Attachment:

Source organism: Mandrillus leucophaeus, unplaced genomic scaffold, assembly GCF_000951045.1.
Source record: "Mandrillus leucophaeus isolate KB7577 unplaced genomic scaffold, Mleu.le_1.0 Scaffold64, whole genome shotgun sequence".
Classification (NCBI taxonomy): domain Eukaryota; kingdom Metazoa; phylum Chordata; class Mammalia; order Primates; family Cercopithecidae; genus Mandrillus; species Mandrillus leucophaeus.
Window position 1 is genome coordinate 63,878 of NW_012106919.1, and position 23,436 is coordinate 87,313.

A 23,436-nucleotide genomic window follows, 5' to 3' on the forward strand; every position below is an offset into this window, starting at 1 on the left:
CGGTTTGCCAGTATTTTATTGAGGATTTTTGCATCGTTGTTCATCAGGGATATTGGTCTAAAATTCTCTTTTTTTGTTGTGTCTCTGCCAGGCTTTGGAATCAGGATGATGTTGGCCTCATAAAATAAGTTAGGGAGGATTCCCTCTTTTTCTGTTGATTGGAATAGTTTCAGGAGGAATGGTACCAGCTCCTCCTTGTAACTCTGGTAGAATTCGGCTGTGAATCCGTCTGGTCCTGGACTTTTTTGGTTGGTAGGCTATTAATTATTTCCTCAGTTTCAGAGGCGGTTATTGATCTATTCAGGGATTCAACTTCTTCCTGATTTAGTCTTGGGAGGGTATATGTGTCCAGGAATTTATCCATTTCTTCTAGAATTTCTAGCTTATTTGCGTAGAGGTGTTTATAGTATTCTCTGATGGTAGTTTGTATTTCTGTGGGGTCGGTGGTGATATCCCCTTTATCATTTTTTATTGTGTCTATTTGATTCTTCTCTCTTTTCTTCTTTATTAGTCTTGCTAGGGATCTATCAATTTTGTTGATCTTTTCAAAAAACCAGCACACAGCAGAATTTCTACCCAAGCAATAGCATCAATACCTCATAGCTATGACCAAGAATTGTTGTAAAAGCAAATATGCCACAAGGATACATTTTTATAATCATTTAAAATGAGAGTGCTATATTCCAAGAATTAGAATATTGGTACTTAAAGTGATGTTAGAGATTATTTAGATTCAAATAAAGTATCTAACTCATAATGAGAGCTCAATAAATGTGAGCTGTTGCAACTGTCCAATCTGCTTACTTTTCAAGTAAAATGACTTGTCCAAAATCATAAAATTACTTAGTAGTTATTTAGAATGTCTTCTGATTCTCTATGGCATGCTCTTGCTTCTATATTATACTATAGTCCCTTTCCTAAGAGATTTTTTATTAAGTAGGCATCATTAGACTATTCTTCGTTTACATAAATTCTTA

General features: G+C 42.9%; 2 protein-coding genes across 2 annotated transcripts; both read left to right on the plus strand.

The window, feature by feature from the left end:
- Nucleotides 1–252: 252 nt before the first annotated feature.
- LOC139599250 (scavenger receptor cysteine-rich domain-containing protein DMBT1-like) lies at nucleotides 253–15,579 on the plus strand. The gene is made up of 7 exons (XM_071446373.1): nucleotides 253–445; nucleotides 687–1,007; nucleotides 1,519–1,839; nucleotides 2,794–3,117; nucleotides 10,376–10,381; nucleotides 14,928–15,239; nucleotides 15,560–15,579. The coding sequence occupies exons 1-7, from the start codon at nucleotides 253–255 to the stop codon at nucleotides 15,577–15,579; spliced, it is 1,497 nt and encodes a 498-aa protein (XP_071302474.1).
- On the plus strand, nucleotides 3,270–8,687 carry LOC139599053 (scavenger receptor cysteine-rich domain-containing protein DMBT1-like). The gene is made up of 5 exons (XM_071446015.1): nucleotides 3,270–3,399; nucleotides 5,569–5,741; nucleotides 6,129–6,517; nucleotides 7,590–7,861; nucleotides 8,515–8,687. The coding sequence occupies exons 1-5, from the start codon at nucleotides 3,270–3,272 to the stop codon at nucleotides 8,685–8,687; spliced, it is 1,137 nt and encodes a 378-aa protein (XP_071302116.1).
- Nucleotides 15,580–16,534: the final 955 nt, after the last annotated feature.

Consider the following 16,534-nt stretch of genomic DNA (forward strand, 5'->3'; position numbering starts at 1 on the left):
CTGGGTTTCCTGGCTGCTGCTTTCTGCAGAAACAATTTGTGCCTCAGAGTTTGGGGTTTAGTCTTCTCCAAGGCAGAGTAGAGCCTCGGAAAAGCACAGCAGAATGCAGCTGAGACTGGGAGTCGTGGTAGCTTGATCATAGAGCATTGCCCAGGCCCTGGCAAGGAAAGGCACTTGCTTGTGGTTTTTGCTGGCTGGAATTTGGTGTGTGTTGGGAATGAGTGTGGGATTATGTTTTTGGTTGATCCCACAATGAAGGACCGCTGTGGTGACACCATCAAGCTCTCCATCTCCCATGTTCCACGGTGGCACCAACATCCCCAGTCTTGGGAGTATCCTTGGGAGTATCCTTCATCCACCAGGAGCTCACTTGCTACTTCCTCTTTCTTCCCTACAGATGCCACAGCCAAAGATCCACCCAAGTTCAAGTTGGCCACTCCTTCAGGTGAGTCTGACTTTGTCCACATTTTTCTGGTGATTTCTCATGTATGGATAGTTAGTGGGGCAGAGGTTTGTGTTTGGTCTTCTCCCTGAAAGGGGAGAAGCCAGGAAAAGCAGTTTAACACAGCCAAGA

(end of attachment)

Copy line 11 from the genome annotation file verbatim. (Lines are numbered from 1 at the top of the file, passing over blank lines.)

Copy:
- On the plus strand, nucleotides 3,270–8,687 carry LOC139599053 (scavenger receptor cysteine-rich domain-containing protein DMBT1-like). The gene is made up of 5 exons (XM_071446015.1): nucleotides 3,270–3,399; nucleotides 5,569–5,741; nucleotides 6,129–6,517; nucleotides 7,590–7,861; nucleotides 8,515–8,687. The coding sequence occupies exons 1-5, from the start codon at nucleotides 3,270–3,272 to the stop codon at nucleotides 8,685–8,687; spliced, it is 1,137 nt and encodes a 378-aa protein (XP_071302116.1).